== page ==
Private-sector group wants Gov't to reveal plans to alleviate stress
When Finance Minister Dr Peter Phillips tells the nation how the Government will finance the Budget next week, among the keen listeners will be the Private Sector Working Group (PSWG).
Group members at Wednesday's Gleaner Editors' Forum outlined what they would like to hear from Phillips and Prime Minister Portia Simpson Miller.
"Government has to find ... some 'big ticket' item around which some small signal can be sent that we are open for business as a country," said the Reverend Garnett Roper. Pointing to the ports as a possible area, he said the aim of such an initiative was to "create some locus around which greater economic activity can be stimulated."
Moment to try
Roper said such a move would bring hope to the people.
"We have had so many reasons to self-flagellate, to just simply curse ourselves and lose hope ... and I would just like to see something for a moment to say, 'Boy, perhaps we can try'," he said.
Roper also wanted to see a targeting of resources towards the most vulnerable in society on the expenditure side of the Budget.
"I think people can't go on much longer carrying what they have to carry," he said.
PSWG Chairman Joseph M. Matalon literally counted fingers as he gave his list of things he wanted to hear from the minister.
"Tax reform ... in line with what we've proposed. Public-sector pension reform, a whole slew of policy issues surrounding the business environment that is, reducing the compliance burden that exists within the current legal and regulatory framework in the tax system, new bankruptcy legislation, (and) dealing with the operation of our justice system ... substantially reducing the backlog," he said.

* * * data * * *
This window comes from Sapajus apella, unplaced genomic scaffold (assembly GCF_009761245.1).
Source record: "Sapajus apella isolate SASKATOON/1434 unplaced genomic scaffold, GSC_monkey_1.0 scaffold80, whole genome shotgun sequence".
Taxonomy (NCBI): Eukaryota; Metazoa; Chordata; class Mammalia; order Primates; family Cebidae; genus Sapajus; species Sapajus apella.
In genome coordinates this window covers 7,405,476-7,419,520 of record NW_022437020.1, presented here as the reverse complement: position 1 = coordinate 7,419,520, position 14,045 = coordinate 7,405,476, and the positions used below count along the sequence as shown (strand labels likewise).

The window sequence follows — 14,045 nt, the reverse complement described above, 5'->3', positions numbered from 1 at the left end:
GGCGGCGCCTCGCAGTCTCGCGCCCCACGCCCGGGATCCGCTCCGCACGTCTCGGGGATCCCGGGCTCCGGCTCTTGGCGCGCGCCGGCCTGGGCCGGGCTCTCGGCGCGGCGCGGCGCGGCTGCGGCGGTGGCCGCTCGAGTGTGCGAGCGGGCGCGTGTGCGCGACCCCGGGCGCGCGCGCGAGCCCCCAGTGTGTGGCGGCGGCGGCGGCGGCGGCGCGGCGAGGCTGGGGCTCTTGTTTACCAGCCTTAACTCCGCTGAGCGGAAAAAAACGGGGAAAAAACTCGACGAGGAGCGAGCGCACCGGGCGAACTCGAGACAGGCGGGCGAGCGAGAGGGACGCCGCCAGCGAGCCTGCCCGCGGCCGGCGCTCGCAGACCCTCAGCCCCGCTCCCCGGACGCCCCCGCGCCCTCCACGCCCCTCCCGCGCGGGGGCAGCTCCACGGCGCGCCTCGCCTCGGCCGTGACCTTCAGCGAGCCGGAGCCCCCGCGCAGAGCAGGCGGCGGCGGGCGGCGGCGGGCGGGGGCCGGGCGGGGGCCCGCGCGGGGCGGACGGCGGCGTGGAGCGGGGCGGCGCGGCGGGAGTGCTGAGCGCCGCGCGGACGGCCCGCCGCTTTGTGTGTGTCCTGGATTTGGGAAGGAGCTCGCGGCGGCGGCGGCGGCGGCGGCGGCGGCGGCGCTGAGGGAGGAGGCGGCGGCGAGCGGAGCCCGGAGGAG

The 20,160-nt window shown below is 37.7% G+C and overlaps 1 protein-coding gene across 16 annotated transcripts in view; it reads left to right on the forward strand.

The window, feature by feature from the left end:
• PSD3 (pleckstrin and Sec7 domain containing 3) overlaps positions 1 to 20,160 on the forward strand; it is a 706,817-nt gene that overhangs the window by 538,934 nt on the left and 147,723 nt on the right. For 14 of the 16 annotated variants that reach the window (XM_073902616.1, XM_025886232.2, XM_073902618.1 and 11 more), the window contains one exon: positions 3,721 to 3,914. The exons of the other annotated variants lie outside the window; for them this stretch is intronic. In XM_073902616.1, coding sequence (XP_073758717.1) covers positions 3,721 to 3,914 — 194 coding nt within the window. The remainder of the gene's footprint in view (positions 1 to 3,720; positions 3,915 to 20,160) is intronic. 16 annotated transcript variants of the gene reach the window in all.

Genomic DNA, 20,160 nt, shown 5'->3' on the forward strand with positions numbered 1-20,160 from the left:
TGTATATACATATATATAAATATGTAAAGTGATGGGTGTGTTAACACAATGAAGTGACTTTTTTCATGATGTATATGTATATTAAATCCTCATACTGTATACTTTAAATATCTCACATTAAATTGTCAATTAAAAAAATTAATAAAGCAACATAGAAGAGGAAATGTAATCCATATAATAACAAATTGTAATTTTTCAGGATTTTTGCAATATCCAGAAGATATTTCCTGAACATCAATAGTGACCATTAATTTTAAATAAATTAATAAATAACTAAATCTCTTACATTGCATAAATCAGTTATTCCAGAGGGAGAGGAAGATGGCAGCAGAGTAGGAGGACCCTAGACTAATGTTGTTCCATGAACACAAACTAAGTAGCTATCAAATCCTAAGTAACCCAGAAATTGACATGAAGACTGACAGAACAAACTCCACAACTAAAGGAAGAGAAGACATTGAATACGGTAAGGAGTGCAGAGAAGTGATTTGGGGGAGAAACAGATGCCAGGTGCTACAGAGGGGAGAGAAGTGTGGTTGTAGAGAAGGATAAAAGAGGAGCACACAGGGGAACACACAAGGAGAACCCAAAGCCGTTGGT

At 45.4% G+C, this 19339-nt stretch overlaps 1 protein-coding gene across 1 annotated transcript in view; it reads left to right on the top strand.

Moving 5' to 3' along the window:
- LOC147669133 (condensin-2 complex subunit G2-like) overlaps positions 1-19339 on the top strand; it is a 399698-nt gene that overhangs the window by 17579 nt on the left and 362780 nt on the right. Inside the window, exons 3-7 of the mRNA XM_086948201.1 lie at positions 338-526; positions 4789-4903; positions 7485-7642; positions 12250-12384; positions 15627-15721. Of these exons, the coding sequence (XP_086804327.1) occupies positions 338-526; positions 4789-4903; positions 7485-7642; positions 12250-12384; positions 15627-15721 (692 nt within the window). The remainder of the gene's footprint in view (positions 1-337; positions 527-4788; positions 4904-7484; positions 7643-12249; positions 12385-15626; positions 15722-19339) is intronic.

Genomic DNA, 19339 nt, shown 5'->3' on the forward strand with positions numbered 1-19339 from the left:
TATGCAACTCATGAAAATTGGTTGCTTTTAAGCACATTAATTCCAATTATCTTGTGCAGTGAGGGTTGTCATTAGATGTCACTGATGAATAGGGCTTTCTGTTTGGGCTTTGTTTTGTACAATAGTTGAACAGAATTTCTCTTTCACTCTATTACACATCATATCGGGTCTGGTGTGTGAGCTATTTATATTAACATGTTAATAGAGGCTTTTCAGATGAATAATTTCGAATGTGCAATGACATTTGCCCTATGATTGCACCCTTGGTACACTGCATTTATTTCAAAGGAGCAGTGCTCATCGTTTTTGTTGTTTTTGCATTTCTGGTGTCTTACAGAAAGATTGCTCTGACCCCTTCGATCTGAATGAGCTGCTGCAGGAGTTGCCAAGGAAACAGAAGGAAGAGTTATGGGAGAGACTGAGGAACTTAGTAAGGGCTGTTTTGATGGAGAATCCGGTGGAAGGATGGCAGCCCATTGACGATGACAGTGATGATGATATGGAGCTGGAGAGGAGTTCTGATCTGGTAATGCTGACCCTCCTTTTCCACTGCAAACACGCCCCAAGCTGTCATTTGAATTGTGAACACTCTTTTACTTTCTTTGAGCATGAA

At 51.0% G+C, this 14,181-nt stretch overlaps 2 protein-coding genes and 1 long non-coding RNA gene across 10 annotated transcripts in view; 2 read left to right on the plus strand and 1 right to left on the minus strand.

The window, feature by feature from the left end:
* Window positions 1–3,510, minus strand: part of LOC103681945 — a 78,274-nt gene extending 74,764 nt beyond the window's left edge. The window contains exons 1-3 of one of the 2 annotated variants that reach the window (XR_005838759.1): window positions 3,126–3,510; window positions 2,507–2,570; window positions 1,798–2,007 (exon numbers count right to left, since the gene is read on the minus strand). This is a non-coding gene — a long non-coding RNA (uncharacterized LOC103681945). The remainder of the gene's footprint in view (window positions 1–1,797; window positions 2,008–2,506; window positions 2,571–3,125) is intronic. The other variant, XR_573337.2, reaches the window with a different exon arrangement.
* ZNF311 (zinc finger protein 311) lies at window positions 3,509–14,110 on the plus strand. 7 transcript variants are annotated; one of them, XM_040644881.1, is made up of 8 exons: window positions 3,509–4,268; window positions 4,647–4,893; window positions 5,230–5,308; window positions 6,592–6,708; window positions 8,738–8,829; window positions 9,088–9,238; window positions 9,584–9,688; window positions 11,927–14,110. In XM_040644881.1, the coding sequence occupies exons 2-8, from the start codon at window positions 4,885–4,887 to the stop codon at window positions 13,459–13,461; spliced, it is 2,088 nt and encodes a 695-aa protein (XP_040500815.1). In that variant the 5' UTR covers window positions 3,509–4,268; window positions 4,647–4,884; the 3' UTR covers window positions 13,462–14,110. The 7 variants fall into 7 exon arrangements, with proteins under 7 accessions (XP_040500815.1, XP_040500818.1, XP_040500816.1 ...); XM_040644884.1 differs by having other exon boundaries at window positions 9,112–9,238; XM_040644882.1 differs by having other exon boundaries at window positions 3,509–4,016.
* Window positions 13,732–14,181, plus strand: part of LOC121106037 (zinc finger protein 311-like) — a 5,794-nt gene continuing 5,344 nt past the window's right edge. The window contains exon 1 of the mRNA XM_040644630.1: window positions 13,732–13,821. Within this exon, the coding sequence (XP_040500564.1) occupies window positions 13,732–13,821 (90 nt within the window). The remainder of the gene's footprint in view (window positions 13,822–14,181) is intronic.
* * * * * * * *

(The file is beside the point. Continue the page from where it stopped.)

"The point is, there is no one silver bullet ... that is really going to take us where we want to go. We have to come to the realisation that it is going to be a hard slog across a broad front of issues that confront us," he added.
Support creative ideas
An energetic Imani Duncan-Price said she wanted the minister to support individuals who have ideas to create businesses, making Jamaica a platform for innovation. She also thought he should focus on the key issue of energy.
"I want him to say explicitly that we are at a crossroads in our country. We 'ban' our belly long time. I want him to say that we are committed to targeted social intervention for those who need it most," said Duncan-Price, who is a government senator, as well as a member of the PSWG.
Giving practical examples of interventions he would like to see from the prime minister and the Government, Matalon bemoaned the "level of indignity that PATH (Programme of Advancement Through Health and Education) participants are put to".
"They have a different colour ticket in some schools, where they have to wait in a different line, where when they get that food, it's of a lower quality," he lamented.